Figure 2.

Molecular characteristics of AGel: non‐pathological versus pathological plasma gelsolin processing. The left‐hand side depicts the non-pathological synthesis and secretion of wild‐type plasma gelsolin through the ER and Golgi‐network. On the right hand, the mechanism for mutant plasma gelsolin is depicted. Furin cleaves PG* in the trans‐Golgi network, thereby releasing a C68 fragment. During secretion, C68 is cleaved by MT1‐MMP–like proteases, forming 8 and 5 kDa amyloidogenic fragments in the extracellular matrix.

2.3. Diagnosis and treatment

The clinical diagnosis of AGel most commonly starts with the detection of corneal lattice dystrophy [30]. Together with cutis laxis and bilateral facial pareses, it forms a triad of consistent features differentiating AGel from other amyloid disorders. The diagnosis can be easily confirmed using molecular genetics. In older or homozygous patients, renal amyloidosis, resulting in proteinuria, can also be a first clue [7].

No specific treatment is currently available. Only symptomatic treatments are being offered to improve the overall quality of life. Most important is good ophthalmological care ranging from eye drops to corneal transplantation. Next to that, aesthetic surgery is often needed to ameliorate the patients’ overall confidence as the facial pareses and cutis laxis burden the patients with a constant droopy facial expression [31].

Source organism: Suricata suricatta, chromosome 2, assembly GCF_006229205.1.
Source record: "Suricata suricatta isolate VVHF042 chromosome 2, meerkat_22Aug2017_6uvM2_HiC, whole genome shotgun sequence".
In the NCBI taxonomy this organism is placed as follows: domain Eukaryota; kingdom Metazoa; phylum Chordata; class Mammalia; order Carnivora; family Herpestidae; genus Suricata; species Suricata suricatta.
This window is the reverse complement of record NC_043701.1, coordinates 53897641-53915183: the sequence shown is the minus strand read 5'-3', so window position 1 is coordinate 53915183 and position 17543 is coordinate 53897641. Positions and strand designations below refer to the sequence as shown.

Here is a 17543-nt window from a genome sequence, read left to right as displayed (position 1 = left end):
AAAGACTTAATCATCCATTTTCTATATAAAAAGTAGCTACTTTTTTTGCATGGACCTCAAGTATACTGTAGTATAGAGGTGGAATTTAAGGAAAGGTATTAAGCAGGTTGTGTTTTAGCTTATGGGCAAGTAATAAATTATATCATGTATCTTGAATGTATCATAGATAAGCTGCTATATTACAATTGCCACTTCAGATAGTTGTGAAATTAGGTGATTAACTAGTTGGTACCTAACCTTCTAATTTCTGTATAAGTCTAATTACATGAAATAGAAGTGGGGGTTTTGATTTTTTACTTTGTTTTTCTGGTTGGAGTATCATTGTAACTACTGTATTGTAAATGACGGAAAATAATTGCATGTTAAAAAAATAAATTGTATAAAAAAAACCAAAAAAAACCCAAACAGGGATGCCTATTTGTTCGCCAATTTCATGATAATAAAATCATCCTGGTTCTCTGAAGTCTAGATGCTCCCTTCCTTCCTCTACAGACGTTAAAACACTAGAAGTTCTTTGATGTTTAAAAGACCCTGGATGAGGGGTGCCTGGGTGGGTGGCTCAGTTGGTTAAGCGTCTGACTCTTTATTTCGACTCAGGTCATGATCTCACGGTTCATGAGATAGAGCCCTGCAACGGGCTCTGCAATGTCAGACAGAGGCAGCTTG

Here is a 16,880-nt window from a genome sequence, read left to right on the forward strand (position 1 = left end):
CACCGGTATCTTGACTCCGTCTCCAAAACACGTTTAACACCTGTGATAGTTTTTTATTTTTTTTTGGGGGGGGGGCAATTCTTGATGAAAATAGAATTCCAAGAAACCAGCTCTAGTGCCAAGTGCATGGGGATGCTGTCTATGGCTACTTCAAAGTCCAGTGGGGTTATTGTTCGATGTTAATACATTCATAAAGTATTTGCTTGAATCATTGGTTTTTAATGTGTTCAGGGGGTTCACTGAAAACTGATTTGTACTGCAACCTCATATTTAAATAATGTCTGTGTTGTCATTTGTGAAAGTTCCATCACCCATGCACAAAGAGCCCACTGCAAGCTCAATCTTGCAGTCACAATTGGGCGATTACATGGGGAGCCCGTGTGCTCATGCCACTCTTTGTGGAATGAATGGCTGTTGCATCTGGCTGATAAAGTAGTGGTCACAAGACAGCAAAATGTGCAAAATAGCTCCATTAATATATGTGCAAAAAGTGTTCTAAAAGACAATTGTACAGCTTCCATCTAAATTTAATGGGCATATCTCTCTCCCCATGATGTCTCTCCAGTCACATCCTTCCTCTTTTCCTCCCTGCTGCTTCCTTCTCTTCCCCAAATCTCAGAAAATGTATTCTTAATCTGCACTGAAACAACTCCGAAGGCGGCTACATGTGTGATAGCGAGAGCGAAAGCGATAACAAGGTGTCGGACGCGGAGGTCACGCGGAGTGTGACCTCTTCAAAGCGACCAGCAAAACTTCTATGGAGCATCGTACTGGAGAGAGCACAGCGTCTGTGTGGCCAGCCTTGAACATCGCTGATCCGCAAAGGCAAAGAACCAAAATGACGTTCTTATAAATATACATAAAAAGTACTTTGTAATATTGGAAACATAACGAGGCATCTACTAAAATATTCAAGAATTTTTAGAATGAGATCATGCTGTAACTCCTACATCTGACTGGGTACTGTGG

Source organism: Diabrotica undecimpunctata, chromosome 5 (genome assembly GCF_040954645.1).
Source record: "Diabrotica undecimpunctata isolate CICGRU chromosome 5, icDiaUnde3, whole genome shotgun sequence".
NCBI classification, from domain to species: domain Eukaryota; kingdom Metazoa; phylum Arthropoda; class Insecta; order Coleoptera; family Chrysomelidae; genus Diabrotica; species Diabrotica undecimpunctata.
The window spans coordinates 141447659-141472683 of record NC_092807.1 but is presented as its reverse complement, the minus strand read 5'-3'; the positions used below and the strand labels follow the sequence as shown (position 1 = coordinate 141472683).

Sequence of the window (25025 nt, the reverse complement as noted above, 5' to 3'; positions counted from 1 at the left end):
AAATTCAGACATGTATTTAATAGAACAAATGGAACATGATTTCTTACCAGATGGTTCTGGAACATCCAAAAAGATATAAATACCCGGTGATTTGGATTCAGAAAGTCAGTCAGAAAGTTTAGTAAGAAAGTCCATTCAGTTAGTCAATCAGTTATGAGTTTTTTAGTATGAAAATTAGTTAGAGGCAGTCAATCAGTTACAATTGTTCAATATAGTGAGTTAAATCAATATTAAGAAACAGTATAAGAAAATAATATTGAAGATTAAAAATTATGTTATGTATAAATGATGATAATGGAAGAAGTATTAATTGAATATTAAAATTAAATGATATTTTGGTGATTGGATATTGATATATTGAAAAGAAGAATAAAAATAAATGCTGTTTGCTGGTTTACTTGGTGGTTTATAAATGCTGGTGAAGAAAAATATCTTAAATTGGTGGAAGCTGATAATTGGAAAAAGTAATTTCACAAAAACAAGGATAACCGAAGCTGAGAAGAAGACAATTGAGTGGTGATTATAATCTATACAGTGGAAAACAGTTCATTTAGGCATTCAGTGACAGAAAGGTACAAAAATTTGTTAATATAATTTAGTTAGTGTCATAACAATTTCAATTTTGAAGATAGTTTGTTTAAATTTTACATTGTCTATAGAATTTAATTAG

Although therapeutic strategies involving the inhibition of protease activity have been suggested, unwanted side effects are to be expected given the major physiological roles of furin and MT1‐MMP [28, 29]. Tackling the problem the other way round, directly shielding PG* from degradation, may prove to be a more valuable route, as will be discussed later in this chapter.

2.4. A gelsolin amyloidosis mouse model

To further study the molecular aspects of the disease and to test the different therapeutic avenues, two animal models were set up. In a first attempt, the gene coding for the 8 kDa amyloidogenic fragment was successfully transferred into the genome of Drosophila melanogaster. Unfortunately, AGel amyloid deposition could not be detected [7].

As of 2009, a mouse model is available that faithfully recapitulates the entire proteolytic cascade of human PG* [32]. Following the electroporation of the human plasma GSN cDNA, carrying the D187N mutation, into mouse ES cells, a transgenic animal was obtained where gelsolin is expressed under control of a muscle creatine kinase (MCK) promoter. PG*, C68 and the 8 and 5 kDa amyloidogenic fragments were detected in the heart, skeletal muscle, diaphragm and skin. Plasma samples contain both full length PG* and C68. With age, increasing amounts of gelsolin‐positive amyloid depositions can be seen in the endomysium. Eventually, the phenotype of old homozygous D187N mice starts to resemble sporadic inclusion body myositis (sIBM) with accompanied muscle weakness.


3. Nanobodies

3.1. Research and clinic applications of conventional antibodies